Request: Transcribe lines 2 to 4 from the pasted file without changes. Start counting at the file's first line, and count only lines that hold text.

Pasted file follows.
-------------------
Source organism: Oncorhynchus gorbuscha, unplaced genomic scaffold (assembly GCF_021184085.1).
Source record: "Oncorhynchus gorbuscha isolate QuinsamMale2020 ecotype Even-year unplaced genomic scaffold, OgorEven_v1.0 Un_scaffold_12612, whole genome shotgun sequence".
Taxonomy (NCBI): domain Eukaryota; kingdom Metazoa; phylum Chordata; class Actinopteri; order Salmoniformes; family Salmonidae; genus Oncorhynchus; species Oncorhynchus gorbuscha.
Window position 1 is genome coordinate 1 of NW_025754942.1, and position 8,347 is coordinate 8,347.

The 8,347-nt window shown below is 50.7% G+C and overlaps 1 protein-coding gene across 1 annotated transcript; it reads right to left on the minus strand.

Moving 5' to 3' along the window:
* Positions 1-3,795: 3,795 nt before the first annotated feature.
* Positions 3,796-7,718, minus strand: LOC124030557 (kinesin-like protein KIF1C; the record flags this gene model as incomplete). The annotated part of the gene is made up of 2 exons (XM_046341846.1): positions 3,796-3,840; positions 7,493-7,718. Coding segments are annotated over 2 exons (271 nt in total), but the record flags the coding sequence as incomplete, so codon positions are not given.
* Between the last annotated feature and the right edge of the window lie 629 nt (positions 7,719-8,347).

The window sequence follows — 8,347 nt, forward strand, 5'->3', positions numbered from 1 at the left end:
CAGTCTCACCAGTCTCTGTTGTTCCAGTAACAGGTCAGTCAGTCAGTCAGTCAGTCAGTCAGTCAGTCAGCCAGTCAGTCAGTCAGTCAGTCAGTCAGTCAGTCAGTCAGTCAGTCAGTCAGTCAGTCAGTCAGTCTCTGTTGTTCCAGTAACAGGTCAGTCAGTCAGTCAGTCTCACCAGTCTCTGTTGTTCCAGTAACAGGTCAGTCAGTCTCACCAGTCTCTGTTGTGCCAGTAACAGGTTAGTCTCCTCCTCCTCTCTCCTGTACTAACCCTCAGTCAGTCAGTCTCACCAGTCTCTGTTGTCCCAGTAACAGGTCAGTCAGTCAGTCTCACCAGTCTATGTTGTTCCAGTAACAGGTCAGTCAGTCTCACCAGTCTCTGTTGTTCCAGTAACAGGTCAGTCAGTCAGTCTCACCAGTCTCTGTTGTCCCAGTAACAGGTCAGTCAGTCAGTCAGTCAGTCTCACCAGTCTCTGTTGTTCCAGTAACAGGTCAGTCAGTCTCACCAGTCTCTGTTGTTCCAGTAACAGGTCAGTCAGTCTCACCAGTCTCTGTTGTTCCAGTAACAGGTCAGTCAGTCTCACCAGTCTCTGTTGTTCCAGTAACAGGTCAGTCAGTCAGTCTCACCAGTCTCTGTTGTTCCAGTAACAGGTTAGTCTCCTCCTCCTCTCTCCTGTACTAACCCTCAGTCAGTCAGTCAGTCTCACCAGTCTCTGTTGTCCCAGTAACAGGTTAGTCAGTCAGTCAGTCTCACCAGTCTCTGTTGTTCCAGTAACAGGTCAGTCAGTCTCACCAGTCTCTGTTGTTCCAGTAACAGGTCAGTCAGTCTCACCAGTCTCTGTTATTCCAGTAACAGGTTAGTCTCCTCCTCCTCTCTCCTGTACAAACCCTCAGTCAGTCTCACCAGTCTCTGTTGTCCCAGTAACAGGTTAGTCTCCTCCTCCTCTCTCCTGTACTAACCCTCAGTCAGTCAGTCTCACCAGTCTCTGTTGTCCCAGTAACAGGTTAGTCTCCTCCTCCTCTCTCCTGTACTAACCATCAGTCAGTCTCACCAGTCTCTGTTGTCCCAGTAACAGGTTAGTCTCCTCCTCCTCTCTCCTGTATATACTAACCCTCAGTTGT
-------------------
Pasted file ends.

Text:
Source record: "Oncorhynchus gorbuscha isolate QuinsamMale2020 ecotype Even-year unplaced genomic scaffold, OgorEven_v1.0 Un_scaffold_12612, whole genome shotgun sequence".
Taxonomy (NCBI): domain Eukaryota; kingdom Metazoa; phylum Chordata; class Actinopteri; order Salmoniformes; family Salmonidae; genus Oncorhynchus; species Oncorhynchus gorbuscha.
Window position 1 is genome coordinate 1 of NW_025754942.1, and position 8,347 is coordinate 8,347.